Taryn, Ryan and I have quoted many times paragraph 1653 of the Catechism of the Catholic Church:
The fruitfulness of conjugal love extends to the fruits of the moral, spiritual, and supernatural life that parents hand on to their children by education. Parents are the principal and first educators of their children. In this sense the fundamental task of marriage and family is to be at the service of life.
This passage also relates to the image of the family as the first church, the “domestic church” of our childhood. As Saint Pope John Paul II said in his December 30, 2001 Angelus address:
For every believer, and especially for Christian families, the humble dwelling place in Nazareth is an authentic school of the Gospel. Here we admire, put into practice, the divine plan to make the family an intimate community of life and love; here we learn that every Christian family is called to be a small “domestic church” that must shine with the Gospel virtues. Recollection and prayer, mutual understanding and respect, personal discipline and community asceticism and a spirit of sacrifice, work and solidarity are typical features that make the family of Nazareth a model for every home.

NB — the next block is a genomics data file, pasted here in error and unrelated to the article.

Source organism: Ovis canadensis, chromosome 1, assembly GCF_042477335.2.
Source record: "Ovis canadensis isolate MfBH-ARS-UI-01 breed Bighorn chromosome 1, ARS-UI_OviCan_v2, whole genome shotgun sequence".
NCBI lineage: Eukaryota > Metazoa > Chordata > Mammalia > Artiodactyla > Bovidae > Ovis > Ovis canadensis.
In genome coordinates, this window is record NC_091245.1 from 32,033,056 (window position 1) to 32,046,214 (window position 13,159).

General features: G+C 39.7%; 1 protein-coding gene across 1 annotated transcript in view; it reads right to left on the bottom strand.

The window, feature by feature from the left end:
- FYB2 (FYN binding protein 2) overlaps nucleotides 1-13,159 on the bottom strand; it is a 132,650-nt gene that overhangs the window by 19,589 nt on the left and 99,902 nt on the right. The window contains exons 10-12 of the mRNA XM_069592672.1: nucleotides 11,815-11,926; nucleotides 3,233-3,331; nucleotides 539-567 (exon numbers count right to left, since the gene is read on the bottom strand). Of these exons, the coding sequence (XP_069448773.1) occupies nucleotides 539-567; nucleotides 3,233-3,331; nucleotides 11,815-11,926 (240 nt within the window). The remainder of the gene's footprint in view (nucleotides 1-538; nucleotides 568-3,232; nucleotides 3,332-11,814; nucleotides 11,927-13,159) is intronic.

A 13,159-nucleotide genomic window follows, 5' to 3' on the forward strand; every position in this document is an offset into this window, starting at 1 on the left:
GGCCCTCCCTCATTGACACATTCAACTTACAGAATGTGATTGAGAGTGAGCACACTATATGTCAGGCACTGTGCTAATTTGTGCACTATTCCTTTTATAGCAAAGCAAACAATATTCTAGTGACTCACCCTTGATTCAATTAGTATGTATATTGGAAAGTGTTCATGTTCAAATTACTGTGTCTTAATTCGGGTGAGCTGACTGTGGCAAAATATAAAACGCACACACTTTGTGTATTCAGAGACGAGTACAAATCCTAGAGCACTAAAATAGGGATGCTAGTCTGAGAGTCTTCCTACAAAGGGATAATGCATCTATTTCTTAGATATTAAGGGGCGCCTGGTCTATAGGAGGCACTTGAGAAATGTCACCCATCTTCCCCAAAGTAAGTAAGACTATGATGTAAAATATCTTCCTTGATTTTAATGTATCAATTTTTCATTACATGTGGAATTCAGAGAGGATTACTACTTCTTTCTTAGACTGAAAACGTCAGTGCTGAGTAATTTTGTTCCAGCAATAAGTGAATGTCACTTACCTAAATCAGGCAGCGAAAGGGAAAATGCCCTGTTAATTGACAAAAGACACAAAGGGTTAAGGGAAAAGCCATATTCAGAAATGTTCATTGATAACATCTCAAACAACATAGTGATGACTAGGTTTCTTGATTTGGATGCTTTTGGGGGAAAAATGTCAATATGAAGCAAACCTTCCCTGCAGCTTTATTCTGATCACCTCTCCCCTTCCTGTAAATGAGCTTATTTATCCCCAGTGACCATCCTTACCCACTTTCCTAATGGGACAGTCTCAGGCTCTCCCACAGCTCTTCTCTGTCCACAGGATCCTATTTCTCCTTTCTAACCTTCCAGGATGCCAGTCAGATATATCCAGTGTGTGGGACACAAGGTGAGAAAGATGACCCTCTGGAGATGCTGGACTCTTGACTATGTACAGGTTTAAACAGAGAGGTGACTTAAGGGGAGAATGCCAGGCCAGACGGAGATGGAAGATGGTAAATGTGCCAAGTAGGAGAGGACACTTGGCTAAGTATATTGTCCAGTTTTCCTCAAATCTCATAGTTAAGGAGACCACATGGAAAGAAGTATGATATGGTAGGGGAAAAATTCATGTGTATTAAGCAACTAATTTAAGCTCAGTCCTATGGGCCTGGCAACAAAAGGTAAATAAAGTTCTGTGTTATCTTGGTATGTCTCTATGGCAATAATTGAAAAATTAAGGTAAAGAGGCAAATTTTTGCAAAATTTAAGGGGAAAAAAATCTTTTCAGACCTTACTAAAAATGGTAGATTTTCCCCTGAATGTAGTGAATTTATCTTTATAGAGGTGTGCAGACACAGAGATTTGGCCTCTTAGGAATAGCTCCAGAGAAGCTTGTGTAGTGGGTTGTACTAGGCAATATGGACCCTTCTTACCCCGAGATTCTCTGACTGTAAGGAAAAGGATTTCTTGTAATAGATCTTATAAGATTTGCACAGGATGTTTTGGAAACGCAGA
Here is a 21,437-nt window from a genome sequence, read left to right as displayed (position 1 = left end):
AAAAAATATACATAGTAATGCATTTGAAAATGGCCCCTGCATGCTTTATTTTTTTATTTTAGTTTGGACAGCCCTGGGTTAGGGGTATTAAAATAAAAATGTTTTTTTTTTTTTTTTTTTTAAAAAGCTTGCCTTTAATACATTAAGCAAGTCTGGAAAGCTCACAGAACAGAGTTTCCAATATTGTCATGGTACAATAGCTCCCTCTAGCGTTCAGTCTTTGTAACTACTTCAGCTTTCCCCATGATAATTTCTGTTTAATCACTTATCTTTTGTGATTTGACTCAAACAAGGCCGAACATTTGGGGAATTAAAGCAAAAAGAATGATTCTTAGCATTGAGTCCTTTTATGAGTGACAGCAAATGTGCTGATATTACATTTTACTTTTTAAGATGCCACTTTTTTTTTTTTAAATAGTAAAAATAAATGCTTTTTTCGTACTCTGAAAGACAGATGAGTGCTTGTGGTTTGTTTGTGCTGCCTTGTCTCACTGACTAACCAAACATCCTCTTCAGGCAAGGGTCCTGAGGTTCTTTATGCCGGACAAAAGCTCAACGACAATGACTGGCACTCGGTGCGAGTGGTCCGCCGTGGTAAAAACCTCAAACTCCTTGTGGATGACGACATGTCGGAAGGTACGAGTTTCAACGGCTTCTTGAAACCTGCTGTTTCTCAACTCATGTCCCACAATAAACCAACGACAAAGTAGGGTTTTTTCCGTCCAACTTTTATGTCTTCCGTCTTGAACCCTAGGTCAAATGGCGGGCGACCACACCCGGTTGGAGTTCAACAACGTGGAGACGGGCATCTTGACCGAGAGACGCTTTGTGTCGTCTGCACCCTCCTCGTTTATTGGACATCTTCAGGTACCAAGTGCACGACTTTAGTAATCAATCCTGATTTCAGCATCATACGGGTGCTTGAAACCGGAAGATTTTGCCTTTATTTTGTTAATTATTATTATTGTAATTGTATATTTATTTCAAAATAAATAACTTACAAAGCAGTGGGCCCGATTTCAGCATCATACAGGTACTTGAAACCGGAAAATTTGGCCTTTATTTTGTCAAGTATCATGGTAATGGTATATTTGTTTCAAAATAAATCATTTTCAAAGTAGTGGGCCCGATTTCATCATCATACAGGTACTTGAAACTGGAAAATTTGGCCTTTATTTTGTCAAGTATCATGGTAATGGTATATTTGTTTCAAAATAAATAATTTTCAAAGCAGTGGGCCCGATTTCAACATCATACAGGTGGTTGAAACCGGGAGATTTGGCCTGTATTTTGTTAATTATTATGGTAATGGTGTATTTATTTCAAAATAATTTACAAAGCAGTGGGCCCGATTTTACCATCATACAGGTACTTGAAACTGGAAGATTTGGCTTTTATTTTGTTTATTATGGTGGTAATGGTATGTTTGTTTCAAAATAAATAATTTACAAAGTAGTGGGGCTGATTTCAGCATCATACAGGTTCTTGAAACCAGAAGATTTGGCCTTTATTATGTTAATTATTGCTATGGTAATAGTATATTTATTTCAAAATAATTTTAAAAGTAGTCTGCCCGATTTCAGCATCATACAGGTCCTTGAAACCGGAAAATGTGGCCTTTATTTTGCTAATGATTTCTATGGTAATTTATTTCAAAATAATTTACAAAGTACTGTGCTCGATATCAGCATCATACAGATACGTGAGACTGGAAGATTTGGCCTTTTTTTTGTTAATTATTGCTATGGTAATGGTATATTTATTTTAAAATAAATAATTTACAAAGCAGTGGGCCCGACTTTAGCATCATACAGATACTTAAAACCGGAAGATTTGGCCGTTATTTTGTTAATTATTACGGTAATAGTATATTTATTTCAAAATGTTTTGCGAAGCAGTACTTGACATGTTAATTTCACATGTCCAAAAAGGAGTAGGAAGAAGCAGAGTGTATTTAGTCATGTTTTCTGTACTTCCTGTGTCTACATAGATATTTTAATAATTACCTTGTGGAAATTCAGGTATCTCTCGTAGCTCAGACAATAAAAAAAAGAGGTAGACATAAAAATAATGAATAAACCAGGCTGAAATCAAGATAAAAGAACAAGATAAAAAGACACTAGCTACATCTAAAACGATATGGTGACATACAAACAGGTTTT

Right now I’m completing a 30-day meditation called The School of Nazareth: a Spiritual Journey with Saint Joseph. My wife got it for me for Father’s Day, and it’s excellent. In short daily reflections, the author guides men through what it means to be a husband and father by focusing in on the three members of the Holy Family. He calls their home the “school of Nazareth,” the place where for thirty years Mary, Joseph, and Jesus lived a hidden life. So critical was this silent period in our Lord’s life that the Byzantines and later the armies of the Crusades built two churches over where they believed the Holy Family lived. They named this place of veneration The Church of the Nutrition, because it is where Jesus was nourished in his childhood.
Not being the strong, silent type, I’ve always had a difficult time getting close to St. Joseph. But now that I’m mid-way through this retreat, I’m beginning to understand more about him and why I need to ask for his prayers. Whether he truly taught the Lord of the Universe anything is up for debate, but I am starting to contemplate how he understood better than almost anyone how precious the child he was safeguarding was. Over the past few weeks, I am asking myself, “Do I treat my children as that precious? Do they know how much they are loved by both me and the God who made them?” And this thought is helping me see my children with new eyes. Saint Joseph, pray for us!